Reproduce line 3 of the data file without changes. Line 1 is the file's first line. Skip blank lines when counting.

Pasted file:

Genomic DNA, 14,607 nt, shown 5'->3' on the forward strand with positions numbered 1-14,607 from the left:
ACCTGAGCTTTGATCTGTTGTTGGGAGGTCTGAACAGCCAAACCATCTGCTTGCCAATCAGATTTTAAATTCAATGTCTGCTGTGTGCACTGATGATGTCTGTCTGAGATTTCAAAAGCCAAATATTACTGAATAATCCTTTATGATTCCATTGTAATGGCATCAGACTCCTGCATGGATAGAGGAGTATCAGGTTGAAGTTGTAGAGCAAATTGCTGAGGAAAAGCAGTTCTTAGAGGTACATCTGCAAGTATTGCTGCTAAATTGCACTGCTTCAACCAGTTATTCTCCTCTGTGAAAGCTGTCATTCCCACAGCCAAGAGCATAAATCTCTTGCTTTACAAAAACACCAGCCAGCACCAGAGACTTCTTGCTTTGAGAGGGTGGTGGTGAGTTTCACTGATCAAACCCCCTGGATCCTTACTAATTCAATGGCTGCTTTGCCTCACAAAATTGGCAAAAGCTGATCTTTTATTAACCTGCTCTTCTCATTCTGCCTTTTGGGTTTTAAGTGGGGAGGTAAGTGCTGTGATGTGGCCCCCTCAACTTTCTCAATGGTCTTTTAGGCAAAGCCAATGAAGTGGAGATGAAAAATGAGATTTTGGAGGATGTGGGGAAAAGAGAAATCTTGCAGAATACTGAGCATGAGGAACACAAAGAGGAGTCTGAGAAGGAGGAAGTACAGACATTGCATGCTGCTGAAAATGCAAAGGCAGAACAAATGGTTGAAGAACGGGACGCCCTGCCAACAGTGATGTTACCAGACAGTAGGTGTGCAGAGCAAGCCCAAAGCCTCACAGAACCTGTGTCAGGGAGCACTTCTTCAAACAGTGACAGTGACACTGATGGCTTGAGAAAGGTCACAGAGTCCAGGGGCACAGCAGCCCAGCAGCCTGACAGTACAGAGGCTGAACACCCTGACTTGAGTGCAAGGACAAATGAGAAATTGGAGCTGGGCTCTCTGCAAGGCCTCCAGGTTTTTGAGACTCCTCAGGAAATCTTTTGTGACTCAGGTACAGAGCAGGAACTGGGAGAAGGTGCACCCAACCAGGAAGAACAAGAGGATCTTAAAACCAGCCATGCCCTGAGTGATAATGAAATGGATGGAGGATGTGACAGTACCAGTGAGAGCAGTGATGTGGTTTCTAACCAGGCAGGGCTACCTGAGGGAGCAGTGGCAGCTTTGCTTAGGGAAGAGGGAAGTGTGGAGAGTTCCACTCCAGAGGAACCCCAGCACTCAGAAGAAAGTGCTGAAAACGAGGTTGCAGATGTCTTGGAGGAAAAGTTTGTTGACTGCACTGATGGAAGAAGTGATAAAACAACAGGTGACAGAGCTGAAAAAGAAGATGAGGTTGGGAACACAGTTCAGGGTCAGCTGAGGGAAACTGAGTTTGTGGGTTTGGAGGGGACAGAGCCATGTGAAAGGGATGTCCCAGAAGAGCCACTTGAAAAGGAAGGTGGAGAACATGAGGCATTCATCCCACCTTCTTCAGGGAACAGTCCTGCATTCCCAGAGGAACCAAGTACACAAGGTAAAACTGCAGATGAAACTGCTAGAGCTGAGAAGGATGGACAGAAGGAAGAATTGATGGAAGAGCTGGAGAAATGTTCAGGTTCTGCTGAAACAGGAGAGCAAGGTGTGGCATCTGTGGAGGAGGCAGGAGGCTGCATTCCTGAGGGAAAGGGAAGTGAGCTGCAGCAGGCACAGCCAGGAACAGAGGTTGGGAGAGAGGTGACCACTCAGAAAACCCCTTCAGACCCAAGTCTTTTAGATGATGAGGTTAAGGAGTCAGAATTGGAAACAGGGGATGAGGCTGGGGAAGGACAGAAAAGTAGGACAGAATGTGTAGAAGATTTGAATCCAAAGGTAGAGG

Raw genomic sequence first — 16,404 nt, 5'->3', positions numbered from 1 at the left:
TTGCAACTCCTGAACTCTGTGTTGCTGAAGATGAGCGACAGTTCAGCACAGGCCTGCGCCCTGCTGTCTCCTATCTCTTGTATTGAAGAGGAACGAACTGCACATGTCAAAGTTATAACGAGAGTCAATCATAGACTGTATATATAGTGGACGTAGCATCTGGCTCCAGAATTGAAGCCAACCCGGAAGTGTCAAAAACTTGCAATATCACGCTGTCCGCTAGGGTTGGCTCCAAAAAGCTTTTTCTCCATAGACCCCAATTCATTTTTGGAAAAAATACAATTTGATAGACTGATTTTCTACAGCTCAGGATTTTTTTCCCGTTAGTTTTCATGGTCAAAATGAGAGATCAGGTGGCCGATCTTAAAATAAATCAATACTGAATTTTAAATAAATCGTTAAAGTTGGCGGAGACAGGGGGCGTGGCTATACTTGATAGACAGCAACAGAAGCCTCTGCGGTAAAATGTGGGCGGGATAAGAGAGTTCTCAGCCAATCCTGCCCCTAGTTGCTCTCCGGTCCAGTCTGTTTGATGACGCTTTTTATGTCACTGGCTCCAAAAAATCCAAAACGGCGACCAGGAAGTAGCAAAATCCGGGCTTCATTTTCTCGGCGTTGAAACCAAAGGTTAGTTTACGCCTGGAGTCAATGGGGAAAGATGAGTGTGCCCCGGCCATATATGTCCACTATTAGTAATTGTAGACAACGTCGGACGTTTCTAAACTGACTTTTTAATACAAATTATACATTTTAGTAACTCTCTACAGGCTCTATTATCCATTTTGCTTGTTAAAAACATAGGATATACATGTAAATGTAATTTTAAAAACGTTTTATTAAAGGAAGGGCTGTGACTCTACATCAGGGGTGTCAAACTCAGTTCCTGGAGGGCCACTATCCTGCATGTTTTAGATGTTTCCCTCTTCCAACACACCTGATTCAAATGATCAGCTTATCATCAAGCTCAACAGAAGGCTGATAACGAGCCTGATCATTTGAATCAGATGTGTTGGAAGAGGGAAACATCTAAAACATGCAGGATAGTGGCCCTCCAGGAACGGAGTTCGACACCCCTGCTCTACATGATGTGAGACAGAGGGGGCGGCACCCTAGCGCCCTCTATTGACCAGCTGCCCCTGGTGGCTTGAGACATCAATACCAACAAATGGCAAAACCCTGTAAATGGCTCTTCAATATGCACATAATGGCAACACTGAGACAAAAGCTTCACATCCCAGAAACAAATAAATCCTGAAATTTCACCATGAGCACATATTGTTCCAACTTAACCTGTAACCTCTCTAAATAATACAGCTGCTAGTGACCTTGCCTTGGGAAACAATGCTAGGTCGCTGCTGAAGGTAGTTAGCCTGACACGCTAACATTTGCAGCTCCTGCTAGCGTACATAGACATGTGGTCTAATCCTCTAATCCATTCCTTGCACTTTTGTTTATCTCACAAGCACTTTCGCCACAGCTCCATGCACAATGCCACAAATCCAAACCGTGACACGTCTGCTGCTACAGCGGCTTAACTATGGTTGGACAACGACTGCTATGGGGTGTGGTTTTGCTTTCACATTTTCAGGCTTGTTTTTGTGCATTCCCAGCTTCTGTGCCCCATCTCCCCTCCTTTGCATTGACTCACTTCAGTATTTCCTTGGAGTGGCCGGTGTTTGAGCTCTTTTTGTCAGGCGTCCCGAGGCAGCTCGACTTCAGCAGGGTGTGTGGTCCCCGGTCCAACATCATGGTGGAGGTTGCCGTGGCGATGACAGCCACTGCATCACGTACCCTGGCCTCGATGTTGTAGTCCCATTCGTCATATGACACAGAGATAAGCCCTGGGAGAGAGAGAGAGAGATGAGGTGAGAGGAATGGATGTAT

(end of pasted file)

Raw genomic sequence first — 16,404 nt, 5'->3', positions numbered from 1 at the left: